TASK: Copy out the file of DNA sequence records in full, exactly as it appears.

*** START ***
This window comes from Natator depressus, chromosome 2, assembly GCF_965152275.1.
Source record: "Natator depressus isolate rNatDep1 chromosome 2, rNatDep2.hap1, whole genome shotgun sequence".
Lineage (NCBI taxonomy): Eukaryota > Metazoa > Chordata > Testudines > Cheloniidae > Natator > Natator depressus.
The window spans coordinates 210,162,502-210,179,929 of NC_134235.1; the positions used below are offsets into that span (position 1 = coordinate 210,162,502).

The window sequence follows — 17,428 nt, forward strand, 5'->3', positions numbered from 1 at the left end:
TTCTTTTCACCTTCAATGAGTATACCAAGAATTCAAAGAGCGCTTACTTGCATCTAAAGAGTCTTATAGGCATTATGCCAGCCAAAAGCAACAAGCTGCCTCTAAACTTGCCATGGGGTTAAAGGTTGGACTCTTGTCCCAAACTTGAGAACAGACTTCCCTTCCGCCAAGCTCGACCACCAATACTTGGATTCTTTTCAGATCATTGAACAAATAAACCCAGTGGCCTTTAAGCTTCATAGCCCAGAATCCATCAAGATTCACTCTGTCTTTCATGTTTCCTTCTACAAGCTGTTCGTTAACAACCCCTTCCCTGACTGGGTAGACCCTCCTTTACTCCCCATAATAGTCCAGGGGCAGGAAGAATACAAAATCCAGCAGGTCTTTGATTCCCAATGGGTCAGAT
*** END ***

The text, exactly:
This window comes from Natator depressus, chromosome 2, assembly GCF_965152275.1.
Source record: "Natator depressus isolate rNatDep1 chromosome 2, rNatDep2.hap1, whole genome shotgun sequence".
Lineage (NCBI taxonomy): Eukaryota > Metazoa > Chordata > Testudines > Cheloniidae > Natator > Natator depressus.
The window spans coordinates 210,162,502-210,179,929 of NC_134235.1; the positions used below are offsets into that span (position 1 = coordinate 210,162,502).

The window sequence follows — 17,428 nt, forward strand, 5'->3', positions numbered from 1 at the left end:
TTCTTTTCACCTTCAATGAGTATACCAAGAATTCAAAGAGCGCTTACTTGCATCTAAAGAGTCTTATAGGCATTATGCCAGCCAAAAGCAACAAGCTGCCTCTAAACTTGCCATGGGGTTAAAGGTTGGACTCTTGTCCCAAACTTGAGAACAGACTTCCCTTCCGCCAAGCTCGACCACCAATACTTGGATTCTTTTCAGATCATTGAACAAATAAACCCAGTGGCCTTTAAGCTTCATAGCCCAGAATCCATCAAGATTCACTCTGTCTTTCATGTTTCCTTCTACAAGCTGTTCGTTAACAACCCCTTCCCTGACTGGGTAGACCCTCCTTTACTCCCCATAATAGTCCAGGGGCAGGAAGAATACAAAATCCAGCAGGTCTTTGATTCCCAATGGGTCAGAT